nlv11281 at natlab.research.philips.com
Tue Aug 1 01:33:08 EDT 2006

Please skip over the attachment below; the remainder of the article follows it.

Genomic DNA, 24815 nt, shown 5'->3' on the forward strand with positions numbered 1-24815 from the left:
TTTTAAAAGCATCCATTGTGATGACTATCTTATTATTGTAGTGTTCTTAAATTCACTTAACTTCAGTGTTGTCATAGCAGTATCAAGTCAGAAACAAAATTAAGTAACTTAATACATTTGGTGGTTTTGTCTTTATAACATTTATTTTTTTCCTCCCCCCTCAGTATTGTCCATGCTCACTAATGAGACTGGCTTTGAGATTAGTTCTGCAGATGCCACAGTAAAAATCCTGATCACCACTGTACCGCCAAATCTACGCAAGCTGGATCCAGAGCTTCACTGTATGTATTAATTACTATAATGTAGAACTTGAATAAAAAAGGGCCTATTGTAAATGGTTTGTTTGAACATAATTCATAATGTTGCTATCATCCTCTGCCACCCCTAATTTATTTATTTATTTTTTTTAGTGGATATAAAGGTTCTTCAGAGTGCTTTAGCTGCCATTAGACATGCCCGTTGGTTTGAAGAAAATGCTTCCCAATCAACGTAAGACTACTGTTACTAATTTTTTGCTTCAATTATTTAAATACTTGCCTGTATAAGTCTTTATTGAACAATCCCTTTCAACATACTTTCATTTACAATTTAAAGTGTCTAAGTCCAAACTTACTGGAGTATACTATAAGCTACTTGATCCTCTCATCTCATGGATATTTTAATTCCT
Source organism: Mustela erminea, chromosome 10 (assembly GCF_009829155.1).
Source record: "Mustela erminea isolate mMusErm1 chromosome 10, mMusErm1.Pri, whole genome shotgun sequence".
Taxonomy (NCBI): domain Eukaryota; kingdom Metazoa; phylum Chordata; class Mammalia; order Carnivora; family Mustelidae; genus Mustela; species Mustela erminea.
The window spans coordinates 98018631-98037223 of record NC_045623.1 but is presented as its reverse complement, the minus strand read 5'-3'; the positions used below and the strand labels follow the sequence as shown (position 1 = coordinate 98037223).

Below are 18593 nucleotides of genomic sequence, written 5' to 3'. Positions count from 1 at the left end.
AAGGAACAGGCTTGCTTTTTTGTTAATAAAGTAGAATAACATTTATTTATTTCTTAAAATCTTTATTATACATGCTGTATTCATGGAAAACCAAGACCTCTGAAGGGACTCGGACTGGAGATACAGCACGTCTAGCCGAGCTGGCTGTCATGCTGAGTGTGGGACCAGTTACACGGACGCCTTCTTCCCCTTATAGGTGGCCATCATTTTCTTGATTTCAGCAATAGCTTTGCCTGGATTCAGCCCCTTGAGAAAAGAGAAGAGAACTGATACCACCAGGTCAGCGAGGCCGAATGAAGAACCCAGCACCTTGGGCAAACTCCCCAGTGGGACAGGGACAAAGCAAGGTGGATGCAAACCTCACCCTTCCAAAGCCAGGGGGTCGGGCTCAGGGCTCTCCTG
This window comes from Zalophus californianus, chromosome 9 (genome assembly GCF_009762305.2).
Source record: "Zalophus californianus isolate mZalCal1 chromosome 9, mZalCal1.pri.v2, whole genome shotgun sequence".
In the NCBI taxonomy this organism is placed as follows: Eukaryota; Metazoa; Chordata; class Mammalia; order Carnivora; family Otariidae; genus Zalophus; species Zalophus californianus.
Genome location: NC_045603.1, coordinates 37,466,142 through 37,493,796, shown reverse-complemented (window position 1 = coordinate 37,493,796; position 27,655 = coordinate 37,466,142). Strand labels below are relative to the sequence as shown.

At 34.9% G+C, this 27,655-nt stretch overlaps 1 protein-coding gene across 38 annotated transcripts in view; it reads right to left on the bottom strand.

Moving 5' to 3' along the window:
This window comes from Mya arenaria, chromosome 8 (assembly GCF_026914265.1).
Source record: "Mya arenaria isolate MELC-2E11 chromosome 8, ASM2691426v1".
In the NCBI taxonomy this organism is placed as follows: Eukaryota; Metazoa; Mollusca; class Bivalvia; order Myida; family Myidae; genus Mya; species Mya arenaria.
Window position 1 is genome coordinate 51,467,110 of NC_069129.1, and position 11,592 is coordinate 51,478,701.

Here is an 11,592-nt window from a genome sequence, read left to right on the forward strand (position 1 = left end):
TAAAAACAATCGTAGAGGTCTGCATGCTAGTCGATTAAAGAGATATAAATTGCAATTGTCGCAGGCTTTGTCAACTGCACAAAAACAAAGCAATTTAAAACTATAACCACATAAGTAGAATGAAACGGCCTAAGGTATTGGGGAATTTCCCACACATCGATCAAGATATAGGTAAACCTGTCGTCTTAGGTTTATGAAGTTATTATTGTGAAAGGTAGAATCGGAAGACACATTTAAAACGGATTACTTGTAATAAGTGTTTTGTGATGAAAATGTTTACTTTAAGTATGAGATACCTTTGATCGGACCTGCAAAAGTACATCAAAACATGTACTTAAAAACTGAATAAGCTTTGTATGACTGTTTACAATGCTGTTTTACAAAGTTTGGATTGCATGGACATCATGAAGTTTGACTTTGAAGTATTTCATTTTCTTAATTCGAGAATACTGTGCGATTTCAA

> There is lots of needs for this in an Ajax world. For example Jetty > (http://www.mortbay.com/MB/log/gregw/?permalink=ScalingConnections.html), > Apache 2.2, and IIS a few years can do asynchronous processing. There > are two ways to do asynchronous processing. The first is to lock onto > the request and hold it and move it into a "secondary" processing area. > The second is to start a task and then ask if any data has been > generated. The running task will store in a cache that is then picked up > by another request at another time. And you have to ask yourself whether a WEB application is really what you want. Ajax is a framework for building non-web applications in browsers. >> When Apache is using multiple processes, it will terminate child >> processes for various reasons (for example, when >> max_requests_per_child has been reached). That will also terminate any >> thread you created in that process. >> > Yeah I was looking at this and it is pain. On Windows Apache does not do > this. They use only two processes and use threads within those processes. Even more painful, there is no telling to which process your next request will go. So if you start a thread, and even if it survives, it will be an impossible task to reach it on the server, because your requests might end up at other processes. > I would not say "job". I would say long running tasks generating data. > For example I like to read real-time feeds, and want to generate the > data. But the client is in control of the task using parameters that are > sent to server. So, why not just let the client wait for the data? Neither server nor client have any objection keeping a connection open for an hour or longer. Some proxies will appreciate it if you send some data every now and then. >> A web service used within a web server is not redundant, it's just a >> way to delegate tasks to other machines or processes. This is >> typically done for security reasons. >> > I don't really buy this argument. Let's say I do what you recommend and > that is call an XML-RPC service. Why, do I need Apache in the first > place? While I might get security I don't get any added value. If I am > using web services then Apache is pretty well useless anyways because > most web services don't use HTTP security. Most web service > infrastructures use the WS-* specs, or some home-backed tokens that are > added to the XML package. There's more to security than authentication. In a simple order database for example one might want to restrict access so that customers can only view their own orders. In DBMS level, this restriction is impossible to enforce (you cannot put access restrictions on rows), but when using an inbetween layer it is easy to implement. Further, by restricting access to the DB so that only the "business layer" web service can access it, it is impossible to retrieve sensitive information from the system, even if the web server is compromised.